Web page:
- One was precisely as expected
- Two were definitely not as awesome as we thought they would be – one was simply not as magnificent as we had envisioned, while the other turned out to be every bit just an outrageously expensive Disney world
These reactions will be assigned to the appropriate country in future posts, but some highlights of the tiny five are below, presented in the order in which we encountered the little buggers.
No. 1 of 5: The State of Vatican City:
No. 2 of 5 – The Most Serene Republic of San Marino:
No. 3 of 5 and location for the Big 5-0 milestone – the Principality of Liechtenstein:
4 of 5 – Principality of Monaco:
And finally, No. 5 of 5 and the microstate that started it all – the Principality of Andorra:
Before we left the US, we were a little concerned that the trip could turn out to be an arduous box-checking exercise involving too much driving and not enough time to enjoy each destination, based on the itinerary we designed:
- Take a redeye to Rome
- Day 1: Vatican City (1 of 5 . . .)
- Day 2: Drive to San Marino (2 of 5 . . .)
- Day 3: Drive to Bergamo, Italy
- Day 4: Drive to Liechtenstein (3 of 5 . . .)
- Day 5: Drive to Lake Lugano, Switzerland
- Day 6: Drive to Monaco (4 of 5 . . .)
- Day 7: Drive to Carcassonne, France
- Day 8: Drive to Andorra (5 of 5!)
- Day 9: Drive to Barcelona
- Day 10: Fly back
Instead, our daily cadence ended up providing a good balance – we’d drive for a few hours each morning in our rockin’ diesel Skoda family truckster . . .
. . . then arrive at our destination in the early afternoon to explore things, typically log some downtime in the evening at the hotel pool, then grab dinner.
Although the trip focused on the microstates, some of the stopovers proved to be just as rewarding, including staying in a hotel that overlooked Lake Lugano in Switzerland on August 1, without realizing beforehand that this was the Swiss National Holiday – spectacular!
We’ll post highlights of each of the five micronations plus the very cool stopover locations during the next few weeks.
Oh, and the book read as we started the trip?
From Carcassonne, we headed south to our final microstate – the Principality of Andorra, which is squeezed between France and Spain in the heart of the Pyrenees:
As noted in our initial summary post for this trip, the existence of Andorra prompted our micronation fascination and – ultimately – this trip.
Here’s one view of the principality through a series of quotes from our much loved and candor-filled Cadogan Catalonia guide:
- “The Principat de les Valles de Andorra, as it is officially known, is an independent historical oddity in the manner of Grand Fenwick and the Marx Brothers’ Fredonia, a Catalan-speaking island of mountains measuring 468 square kilometers that has managed to steer clear of the French and Spanish since its foundation by Charlemagne.”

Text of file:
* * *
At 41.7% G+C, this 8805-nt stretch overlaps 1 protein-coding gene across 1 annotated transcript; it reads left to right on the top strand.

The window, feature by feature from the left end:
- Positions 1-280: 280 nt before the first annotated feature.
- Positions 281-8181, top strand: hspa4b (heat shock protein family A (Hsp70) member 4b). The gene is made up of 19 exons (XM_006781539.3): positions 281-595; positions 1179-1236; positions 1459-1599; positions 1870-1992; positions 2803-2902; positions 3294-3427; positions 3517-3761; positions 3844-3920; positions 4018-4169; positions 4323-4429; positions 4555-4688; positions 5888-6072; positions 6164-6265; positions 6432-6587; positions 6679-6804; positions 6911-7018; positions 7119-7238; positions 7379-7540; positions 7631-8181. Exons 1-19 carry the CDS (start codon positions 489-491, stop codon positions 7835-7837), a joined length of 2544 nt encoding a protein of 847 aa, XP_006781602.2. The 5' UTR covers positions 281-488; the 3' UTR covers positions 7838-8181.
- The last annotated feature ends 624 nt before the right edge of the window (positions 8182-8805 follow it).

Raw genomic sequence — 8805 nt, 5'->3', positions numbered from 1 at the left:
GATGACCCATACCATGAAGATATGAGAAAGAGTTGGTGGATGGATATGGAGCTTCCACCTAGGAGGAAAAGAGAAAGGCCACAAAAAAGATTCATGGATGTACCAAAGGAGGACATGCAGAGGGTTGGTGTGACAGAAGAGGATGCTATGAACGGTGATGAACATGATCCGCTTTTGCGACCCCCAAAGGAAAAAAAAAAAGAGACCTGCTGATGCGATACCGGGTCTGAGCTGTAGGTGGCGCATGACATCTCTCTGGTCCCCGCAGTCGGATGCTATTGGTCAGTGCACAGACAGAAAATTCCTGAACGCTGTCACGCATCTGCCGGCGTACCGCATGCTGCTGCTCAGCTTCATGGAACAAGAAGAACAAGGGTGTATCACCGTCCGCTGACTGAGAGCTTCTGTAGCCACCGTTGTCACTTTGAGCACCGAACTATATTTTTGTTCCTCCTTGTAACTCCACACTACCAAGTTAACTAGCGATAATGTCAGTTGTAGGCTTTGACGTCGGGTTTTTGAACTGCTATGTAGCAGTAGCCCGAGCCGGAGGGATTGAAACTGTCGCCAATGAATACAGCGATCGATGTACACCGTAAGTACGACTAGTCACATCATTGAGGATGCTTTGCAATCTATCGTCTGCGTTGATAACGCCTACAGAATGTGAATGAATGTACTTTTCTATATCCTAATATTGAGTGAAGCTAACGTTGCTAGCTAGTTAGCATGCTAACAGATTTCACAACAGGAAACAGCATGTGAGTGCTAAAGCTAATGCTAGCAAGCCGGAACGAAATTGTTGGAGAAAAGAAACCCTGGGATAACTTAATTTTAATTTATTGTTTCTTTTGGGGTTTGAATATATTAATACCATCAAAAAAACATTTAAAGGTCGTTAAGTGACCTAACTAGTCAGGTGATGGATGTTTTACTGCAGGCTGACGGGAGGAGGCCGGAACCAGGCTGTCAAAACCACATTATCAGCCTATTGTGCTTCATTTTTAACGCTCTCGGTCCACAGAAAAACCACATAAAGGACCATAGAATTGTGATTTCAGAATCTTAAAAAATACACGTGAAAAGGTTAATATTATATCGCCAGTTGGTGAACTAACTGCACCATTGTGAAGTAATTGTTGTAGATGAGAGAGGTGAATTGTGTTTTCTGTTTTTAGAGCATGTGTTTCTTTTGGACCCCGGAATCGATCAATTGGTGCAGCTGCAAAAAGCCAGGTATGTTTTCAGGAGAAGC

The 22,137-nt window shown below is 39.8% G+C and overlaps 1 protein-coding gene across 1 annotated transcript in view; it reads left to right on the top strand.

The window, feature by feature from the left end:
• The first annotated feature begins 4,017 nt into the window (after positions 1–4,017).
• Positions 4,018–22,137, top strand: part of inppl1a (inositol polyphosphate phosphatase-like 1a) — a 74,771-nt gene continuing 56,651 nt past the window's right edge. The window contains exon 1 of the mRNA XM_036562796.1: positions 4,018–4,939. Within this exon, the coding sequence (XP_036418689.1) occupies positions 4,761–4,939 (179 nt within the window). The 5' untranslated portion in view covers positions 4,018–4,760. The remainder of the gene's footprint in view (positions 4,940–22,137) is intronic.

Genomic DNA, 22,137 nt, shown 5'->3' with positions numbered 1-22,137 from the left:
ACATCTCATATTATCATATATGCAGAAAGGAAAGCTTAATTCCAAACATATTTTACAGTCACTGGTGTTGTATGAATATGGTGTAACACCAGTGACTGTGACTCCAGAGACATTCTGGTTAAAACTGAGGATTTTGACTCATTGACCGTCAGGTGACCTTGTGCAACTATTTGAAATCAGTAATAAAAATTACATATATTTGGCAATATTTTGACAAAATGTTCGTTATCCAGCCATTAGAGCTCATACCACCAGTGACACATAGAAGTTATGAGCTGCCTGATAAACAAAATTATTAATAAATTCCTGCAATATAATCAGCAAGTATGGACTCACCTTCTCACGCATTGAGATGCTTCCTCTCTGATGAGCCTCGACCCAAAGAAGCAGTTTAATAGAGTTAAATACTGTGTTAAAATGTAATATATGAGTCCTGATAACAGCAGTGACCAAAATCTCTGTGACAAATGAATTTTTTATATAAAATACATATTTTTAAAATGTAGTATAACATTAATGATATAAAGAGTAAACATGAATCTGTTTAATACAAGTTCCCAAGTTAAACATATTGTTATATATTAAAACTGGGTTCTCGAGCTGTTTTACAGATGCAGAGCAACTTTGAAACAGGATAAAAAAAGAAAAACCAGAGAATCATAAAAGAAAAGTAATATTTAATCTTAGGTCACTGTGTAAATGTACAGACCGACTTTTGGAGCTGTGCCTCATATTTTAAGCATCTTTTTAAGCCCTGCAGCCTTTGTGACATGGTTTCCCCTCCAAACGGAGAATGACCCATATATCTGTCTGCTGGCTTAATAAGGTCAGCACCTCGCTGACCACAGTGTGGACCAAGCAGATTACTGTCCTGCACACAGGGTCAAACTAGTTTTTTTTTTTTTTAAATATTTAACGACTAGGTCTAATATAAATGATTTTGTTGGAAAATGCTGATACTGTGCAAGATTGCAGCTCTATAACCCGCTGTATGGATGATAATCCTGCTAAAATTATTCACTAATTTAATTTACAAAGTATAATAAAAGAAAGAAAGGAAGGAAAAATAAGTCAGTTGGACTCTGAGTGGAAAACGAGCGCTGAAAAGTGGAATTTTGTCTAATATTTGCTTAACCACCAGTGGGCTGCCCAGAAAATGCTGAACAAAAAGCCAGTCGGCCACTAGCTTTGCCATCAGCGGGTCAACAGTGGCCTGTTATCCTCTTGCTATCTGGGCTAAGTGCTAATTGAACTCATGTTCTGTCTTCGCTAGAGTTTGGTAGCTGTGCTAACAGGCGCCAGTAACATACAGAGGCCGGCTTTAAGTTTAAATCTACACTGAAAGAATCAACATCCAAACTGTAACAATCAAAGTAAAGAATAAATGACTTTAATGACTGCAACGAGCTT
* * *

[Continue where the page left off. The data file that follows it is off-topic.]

- “They’ve turned their lovely corner of the Pyrenees into a single garish supermarket. It’s a worthy competitor for Europe’s other Ruritanian craphole, San Marino, which, if you’ve never been, is the first country in the world to be entirely paved over with factory outlet car parks.”
- “It’s a sleazy little paradise, Andorra.”
Sheesh! We’d see about that during our visit.
History: From multiple sources, each linked from the end quotes: “After the death of Charlemagne, the Carolingian Empire fell into divisive territorial quarrels, and Andorra fell into the rule of the Count Of Urgell, one of the powerful families of the Spanish nobility. In 1133 the Count of Urgell ceded the lands to the Bishop of Urgell.
In 1159 Andorra became the subject of a prolonged struggle between the Count of Foix and the Bishop of Urgell. Although an agreement was signed that year which recognized the Bishop’s authority while ceding certain rights to the Count of Foix, the dispute lasted through many bloody, bitter battles until 1278 when Roger Bernard (Count of Foix) and Father d’Urtx (Bishop of Urgell) signed a peace treaty forced upon them by the King of Aragon.
This treaty, and another signed eleven years later, established that Andorra would become independent, but pay an annual tribute called questia. To whom the tribute went alternated every year; first to the Count of Foix, then to the Bishop of Urgell, then the Count of Foix, etc. This agreement, called the Pareage is still the basis of Andorra’s constitution and political independence.“
“Over the years, the title to Andorra passed from the Counts of Foix to the Kings of Navarre. After King Henry III of Navarre became King Henry IV of France, he decreed in 1607 the King of France and the Bishop of Urgell were the co-princes of Andorra. Later through revolutions and counter-revolutions France became a republic and today the French President and Bishop of Urgell serve as the co-princes of Andorra.“